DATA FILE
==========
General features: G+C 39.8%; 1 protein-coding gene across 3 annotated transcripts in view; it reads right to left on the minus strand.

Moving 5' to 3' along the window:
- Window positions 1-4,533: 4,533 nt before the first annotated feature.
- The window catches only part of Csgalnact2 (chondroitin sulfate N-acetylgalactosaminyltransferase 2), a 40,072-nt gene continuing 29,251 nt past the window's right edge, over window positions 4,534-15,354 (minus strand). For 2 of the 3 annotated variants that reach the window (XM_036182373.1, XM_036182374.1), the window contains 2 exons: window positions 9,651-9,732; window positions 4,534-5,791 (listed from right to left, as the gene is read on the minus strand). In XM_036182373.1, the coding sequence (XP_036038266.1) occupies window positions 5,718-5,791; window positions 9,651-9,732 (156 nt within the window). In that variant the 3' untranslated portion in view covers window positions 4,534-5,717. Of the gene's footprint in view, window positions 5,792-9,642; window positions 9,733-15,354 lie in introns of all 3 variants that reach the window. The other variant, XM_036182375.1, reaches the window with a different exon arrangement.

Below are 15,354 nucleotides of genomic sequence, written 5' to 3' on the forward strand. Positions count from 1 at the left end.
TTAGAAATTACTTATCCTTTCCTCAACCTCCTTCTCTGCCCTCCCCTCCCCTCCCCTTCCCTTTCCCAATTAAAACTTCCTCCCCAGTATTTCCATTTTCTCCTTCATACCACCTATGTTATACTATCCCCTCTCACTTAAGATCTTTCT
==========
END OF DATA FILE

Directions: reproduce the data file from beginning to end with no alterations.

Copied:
General features: G+C 39.8%; 1 protein-coding gene across 3 annotated transcripts in view; it reads right to left on the minus strand.

Moving 5' to 3' along the window:
- Window positions 1-4,533: 4,533 nt before the first annotated feature.
- The window catches only part of Csgalnact2 (chondroitin sulfate N-acetylgalactosaminyltransferase 2), a 40,072-nt gene continuing 29,251 nt past the window's right edge, over window positions 4,534-15,354 (minus strand). For 2 of the 3 annotated variants that reach the window (XM_036182373.1, XM_036182374.1), the window contains 2 exons: window positions 9,651-9,732; window positions 4,534-5,791 (listed from right to left, as the gene is read on the minus strand). In XM_036182373.1, the coding sequence (XP_036038266.1) occupies window positions 5,718-5,791; window positions 9,651-9,732 (156 nt within the window). In that variant the 3' untranslated portion in view covers window positions 4,534-5,717. Of the gene's footprint in view, window positions 5,792-9,642; window positions 9,733-15,354 lie in introns of all 3 variants that reach the window. The other variant, XM_036182375.1, reaches the window with a different exon arrangement.

Below are 15,354 nucleotides of genomic sequence, written 5' to 3' on the forward strand. Positions count from 1 at the left end.
TTAGAAATTACTTATCCTTTCCTCAACCTCCTTCTCTGCCCTCCCCTCCCCTCCCCTTCCCTTTCCCAATTAAAACTTCCTCCCCAGTATTTCCATTTTCTCCTTCATACCACCTATGTTATACTATCCCCTCTCACTTAAGATCTTTCT